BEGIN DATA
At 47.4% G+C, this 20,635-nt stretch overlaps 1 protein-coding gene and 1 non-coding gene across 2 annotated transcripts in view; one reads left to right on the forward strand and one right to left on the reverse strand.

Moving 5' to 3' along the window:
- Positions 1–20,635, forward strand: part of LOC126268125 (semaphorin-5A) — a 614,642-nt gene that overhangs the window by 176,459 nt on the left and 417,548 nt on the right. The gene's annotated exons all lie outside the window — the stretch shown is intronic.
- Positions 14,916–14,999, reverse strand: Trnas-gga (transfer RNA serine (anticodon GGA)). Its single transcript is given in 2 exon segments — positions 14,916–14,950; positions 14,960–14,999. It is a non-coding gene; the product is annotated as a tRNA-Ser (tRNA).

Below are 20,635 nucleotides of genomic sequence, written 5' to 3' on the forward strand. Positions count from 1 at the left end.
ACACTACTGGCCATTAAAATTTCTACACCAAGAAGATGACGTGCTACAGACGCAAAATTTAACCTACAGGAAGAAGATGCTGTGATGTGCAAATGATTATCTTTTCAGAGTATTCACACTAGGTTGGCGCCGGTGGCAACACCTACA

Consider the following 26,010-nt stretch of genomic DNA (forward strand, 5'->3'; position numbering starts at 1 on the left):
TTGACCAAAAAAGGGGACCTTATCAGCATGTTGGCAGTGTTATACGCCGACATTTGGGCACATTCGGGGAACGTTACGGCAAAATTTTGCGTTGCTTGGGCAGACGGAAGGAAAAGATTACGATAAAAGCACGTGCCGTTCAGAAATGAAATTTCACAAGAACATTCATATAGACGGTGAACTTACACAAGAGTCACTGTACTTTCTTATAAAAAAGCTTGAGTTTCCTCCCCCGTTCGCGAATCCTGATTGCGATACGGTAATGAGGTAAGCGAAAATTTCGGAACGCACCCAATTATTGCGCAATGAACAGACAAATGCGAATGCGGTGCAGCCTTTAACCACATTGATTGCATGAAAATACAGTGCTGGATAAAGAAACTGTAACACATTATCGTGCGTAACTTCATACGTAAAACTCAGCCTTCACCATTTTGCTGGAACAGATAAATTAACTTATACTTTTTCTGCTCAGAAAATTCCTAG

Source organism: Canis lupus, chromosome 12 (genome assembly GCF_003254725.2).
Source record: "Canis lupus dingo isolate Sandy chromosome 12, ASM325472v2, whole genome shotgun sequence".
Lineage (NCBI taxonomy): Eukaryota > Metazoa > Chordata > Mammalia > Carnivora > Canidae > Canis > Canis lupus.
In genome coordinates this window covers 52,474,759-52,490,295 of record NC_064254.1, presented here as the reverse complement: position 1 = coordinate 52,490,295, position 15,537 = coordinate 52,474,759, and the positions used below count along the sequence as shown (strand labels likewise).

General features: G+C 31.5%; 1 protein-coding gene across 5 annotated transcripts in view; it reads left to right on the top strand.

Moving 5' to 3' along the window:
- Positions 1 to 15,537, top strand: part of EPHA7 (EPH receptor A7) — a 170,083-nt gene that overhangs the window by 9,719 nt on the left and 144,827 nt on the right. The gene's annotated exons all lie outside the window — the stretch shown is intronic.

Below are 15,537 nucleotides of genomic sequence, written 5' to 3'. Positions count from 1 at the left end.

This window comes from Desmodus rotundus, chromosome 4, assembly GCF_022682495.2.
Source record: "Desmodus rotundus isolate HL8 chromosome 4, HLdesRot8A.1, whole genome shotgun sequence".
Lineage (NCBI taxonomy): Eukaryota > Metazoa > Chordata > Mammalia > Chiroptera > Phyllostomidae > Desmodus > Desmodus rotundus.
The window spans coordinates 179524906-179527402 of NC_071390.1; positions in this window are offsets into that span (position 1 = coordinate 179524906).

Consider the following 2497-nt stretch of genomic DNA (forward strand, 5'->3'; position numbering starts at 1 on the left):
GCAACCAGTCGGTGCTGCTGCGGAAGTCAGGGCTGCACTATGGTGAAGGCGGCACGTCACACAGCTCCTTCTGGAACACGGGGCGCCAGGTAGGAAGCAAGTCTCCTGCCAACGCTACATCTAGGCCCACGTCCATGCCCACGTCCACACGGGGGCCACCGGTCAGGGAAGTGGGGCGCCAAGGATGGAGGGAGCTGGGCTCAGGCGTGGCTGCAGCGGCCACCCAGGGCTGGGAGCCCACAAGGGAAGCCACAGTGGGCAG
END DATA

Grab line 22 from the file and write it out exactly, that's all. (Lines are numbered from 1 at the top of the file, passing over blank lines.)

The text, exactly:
GCAACCAGTCGGTGCTGCTGCGGAAGTCAGGGCTGCACTATGGTGAAGGCGGCACGTCACACAGCTCCTTCTGGAACACGGGGCGCCAGGTAGGAAGCAAGTCTCCTGCCAACGCTACATCTAGGCCCACGTCCATGCCCACGTCCACACGGGGGCCACCGGTCAGGGAAGTGGGGCGCCAAGGATGGAGGGAGCTGGGCTCAGGCGTGGCTGCAGCGGCCACCCAGGGCTGGGAGCCCACAAGGGAAGCCACAGTGGGCAG